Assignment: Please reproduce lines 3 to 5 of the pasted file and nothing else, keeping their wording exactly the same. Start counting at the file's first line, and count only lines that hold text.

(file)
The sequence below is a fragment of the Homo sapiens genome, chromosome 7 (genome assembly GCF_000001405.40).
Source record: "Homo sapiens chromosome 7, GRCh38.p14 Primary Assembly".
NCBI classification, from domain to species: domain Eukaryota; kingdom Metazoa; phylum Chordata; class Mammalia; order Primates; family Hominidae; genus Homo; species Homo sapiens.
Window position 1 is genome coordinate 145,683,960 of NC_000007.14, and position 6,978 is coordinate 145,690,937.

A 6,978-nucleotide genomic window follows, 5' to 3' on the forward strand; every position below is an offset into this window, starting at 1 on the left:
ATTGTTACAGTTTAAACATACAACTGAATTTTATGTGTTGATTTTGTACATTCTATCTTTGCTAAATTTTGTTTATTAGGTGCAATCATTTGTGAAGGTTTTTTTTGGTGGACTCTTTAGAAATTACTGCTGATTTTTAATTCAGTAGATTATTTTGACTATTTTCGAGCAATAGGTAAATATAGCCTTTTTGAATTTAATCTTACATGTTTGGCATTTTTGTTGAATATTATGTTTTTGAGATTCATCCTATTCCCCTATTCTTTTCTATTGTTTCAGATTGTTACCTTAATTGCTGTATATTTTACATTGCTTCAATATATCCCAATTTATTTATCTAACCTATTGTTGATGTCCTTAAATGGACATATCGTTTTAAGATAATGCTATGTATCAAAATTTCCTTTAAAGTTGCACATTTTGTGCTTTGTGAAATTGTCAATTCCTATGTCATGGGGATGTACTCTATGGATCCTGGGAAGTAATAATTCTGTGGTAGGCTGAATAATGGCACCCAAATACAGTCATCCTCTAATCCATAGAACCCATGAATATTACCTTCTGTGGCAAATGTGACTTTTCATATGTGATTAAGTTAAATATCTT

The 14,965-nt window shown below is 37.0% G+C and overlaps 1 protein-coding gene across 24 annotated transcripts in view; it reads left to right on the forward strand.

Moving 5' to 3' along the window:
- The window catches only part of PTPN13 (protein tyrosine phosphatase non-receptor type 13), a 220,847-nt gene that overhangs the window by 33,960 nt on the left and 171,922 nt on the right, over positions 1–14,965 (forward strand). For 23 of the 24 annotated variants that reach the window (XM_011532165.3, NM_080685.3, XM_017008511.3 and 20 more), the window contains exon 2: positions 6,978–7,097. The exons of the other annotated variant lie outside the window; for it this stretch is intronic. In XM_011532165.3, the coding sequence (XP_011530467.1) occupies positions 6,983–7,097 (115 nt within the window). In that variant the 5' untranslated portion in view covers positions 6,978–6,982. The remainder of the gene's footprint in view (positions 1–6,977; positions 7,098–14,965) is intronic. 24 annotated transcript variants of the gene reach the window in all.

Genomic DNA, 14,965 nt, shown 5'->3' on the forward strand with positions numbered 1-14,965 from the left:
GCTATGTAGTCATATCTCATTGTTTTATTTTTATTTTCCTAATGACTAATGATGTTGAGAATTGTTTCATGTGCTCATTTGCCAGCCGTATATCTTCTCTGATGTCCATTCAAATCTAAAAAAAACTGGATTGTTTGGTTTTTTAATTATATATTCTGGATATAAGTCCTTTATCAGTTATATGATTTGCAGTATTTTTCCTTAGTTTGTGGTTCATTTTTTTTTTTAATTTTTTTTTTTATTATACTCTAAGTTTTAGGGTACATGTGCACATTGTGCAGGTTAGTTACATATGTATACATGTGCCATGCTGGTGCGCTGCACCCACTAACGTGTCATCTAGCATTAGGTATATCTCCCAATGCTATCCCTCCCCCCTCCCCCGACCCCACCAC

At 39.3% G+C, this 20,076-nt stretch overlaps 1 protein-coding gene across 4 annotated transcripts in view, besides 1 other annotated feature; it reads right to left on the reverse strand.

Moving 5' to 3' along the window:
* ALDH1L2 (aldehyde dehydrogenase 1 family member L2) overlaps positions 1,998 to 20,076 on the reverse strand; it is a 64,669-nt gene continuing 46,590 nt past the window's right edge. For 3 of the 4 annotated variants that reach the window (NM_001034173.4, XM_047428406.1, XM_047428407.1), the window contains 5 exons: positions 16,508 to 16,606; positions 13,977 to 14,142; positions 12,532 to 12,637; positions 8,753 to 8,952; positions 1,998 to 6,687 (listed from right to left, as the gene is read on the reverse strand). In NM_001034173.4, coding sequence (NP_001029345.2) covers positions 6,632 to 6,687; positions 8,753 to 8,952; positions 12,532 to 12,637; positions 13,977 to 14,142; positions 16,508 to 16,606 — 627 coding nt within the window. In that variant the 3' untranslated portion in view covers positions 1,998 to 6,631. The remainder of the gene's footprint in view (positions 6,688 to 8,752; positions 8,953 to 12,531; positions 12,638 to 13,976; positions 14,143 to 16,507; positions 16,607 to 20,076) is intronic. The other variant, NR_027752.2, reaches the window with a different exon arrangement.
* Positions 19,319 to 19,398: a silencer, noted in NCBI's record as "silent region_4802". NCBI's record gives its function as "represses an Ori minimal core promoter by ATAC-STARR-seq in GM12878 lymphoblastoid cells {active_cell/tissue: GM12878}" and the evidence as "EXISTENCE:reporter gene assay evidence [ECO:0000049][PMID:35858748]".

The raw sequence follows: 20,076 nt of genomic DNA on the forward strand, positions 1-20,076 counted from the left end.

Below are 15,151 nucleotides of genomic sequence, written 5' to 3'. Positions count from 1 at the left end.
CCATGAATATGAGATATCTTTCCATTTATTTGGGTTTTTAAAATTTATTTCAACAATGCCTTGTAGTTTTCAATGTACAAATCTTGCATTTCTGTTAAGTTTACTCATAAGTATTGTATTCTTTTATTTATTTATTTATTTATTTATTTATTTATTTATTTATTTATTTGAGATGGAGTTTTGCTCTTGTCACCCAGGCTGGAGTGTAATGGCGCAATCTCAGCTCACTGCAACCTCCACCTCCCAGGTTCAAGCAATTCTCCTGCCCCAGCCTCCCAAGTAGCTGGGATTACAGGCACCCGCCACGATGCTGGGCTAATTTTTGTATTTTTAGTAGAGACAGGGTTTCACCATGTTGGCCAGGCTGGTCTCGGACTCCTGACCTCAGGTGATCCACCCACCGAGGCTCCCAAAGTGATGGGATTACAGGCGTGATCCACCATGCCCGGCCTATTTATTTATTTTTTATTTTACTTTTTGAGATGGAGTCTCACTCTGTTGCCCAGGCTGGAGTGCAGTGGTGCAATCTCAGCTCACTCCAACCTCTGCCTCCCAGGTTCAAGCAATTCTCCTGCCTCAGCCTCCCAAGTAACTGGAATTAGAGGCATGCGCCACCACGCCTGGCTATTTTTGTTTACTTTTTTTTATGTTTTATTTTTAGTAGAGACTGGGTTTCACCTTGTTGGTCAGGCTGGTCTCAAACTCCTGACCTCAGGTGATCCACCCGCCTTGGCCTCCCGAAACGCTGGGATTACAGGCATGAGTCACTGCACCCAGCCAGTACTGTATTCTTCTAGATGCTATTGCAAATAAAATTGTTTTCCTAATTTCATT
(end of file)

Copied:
NCBI classification, from domain to species: domain Eukaryota; kingdom Metazoa; phylum Chordata; class Mammalia; order Primates; family Hominidae; genus Homo; species Homo sapiens.
Window position 1 is genome coordinate 145,683,960 of NC_000007.14, and position 6,978 is coordinate 145,690,937.

A 6,978-nucleotide genomic window follows, 5' to 3' on the forward strand; every position below is an offset into this window, starting at 1 on the left: